Robert Groves, director of the U.S. Census Bureau, addressed community members Friday morning at the University Museum of Modern Art concerning strategies the bureau is taking to increase the accuracy of the 2010 Census.

Groves, a former survey researcher for the University, explained the process of collecting data for the census and the goals for this year’s final result, including the Dec. 31 deadline.

Groves said the process of information collection for the Census begins with a “gigantic list of addresses,” which was compiled during the spring and summer of last year.

Equipped with handheld GPS devices, 150,000 bureau employees walked every street in the country to determine which addresses to either add to or eliminate from the list, according to Groves.

Once the list of addresses was revised, Groves said the next step was to send out questionnaires in the mail.

Groves emphasized the nature of the information collected through the questionnaires.

“We are attempting to count the population as it existed on Apr. 1, 2010,” Groves said. “With each passing day, that becomes more difficult, because you have to reconstruct who was alive and who was not alive on Apr. 1.”

Advertising was a major part of raising awareness of the Census, according to Groves. He explained that advertising had to target everyone in the country and not just any one group. He estimated $150 million was spent on advertising for the 2010 Census alone.

“It was a consortium of many advertising firms,” he said. “Many of them targeted certain ethnic, subcultural or language groups led by people from that community. The advertising was disproportionately local this time, as opposed to national.”

For example, Groves said that to reinforce the importance of counting each and every person in the household, the Los Angeles Regional Office distributed onesies for babies that said, “I’m here. I should be counted.”

Advertisements for the 2010 Census appeared in a wide variety of languages in an attempt to make more people aware of the process and the deadlines to decrease the number of non-responses.

Another way that the Census Bureau attempted to reduce the number of non-responses was by mailing out replacement forms.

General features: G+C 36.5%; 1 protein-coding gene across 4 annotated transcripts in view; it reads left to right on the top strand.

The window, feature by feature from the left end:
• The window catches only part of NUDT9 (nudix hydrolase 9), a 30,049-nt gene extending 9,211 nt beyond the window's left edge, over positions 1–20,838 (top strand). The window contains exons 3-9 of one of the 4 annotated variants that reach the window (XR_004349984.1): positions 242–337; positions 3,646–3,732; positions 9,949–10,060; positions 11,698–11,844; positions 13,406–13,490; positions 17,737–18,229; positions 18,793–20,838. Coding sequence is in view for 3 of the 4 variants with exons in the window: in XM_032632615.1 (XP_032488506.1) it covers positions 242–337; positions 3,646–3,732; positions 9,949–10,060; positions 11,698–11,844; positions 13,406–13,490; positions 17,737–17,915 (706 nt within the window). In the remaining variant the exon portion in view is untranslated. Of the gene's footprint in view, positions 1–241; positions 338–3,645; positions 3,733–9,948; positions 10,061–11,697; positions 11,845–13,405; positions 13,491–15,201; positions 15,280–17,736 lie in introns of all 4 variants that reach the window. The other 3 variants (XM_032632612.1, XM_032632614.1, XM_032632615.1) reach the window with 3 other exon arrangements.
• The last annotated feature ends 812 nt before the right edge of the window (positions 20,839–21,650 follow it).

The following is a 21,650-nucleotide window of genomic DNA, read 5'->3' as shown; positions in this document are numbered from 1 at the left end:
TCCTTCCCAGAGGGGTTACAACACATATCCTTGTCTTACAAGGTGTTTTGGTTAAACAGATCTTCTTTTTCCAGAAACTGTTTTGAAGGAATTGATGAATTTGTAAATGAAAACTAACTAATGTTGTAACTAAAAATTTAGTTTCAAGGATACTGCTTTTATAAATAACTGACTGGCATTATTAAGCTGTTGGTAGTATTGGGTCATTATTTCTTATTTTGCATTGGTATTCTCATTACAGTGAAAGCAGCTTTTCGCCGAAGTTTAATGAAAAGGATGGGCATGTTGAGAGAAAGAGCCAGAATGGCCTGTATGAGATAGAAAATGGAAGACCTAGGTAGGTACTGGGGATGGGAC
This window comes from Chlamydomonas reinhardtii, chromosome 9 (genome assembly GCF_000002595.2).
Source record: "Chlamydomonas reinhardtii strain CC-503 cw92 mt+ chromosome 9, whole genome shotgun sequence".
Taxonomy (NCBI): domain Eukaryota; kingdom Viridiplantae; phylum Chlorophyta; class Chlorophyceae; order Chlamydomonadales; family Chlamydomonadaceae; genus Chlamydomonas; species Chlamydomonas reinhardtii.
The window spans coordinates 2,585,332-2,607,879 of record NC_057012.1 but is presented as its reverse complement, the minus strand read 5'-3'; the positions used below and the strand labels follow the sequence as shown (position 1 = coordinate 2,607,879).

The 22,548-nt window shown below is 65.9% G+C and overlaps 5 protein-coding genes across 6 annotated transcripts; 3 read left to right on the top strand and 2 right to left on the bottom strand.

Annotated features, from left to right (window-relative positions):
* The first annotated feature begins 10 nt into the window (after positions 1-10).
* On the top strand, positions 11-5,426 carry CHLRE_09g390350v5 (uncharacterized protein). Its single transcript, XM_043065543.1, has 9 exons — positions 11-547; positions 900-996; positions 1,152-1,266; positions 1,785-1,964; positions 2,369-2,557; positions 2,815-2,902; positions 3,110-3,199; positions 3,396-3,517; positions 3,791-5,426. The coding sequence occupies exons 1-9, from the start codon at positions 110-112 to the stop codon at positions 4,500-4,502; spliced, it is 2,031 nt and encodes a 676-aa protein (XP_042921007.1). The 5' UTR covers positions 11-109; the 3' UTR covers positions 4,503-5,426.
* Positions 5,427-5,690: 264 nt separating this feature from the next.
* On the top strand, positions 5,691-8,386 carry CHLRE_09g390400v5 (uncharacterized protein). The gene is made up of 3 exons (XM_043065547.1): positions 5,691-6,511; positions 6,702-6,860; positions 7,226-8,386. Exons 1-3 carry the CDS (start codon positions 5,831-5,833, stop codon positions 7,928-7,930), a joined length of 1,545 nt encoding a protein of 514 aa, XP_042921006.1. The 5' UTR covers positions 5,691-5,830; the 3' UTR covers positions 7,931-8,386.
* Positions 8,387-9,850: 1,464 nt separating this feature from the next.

“Survey researchers have known for maybe 40 years that if you send a replacement form, that raises the response rate. The 2010 Census for the first time has that feature,” Groves said.

Based on preliminary results, Groves said he has noticed the positive effect of the replacement forms in the response rates. He also noted something interesting about the response rates.

“A surprise to me as a social scientist, was that if you build a predictive model, you can drive the race and ethnicity coefficient almost to zero if you put in socioeconomic indicators,” Groves said. “This is a much bigger correlate than race and ethnicity. I’m not sure we have addressed that as a country as much as we’ve addressed the variation in race and ethnicity.”

But there is always some data that will simply not be returned to the bureau. Groves said one of his favorite stories from the 2010 Census collection came from the Detroit Regional Office.

Groves said an employee working for census collection ventured to the Upper Peninsula to deliver a questionnaire to an isolated cabin. After hiking for more than a mile, the employee came upon the cabin to find the 2000 Census, still attached to the doorknob.

“You cannot be cost efficient in a census,” Groves laughed about the story.

Despite the efforts of the Census Bureau so far, Groves said the numbers collected at this point are still only preliminary.

“The revisions of these numbers will continue throughout the fall. I believe strongly that one building block of the credibility of census is for us to be transparent. You are going to see all these numbers,” he said.

The deadline for the 2010 Census is December 31. By this date the Census Bureau must submit the population counts on a state level to the President so that the number of seats in the House of Representatives to be reapportioned accordingly.

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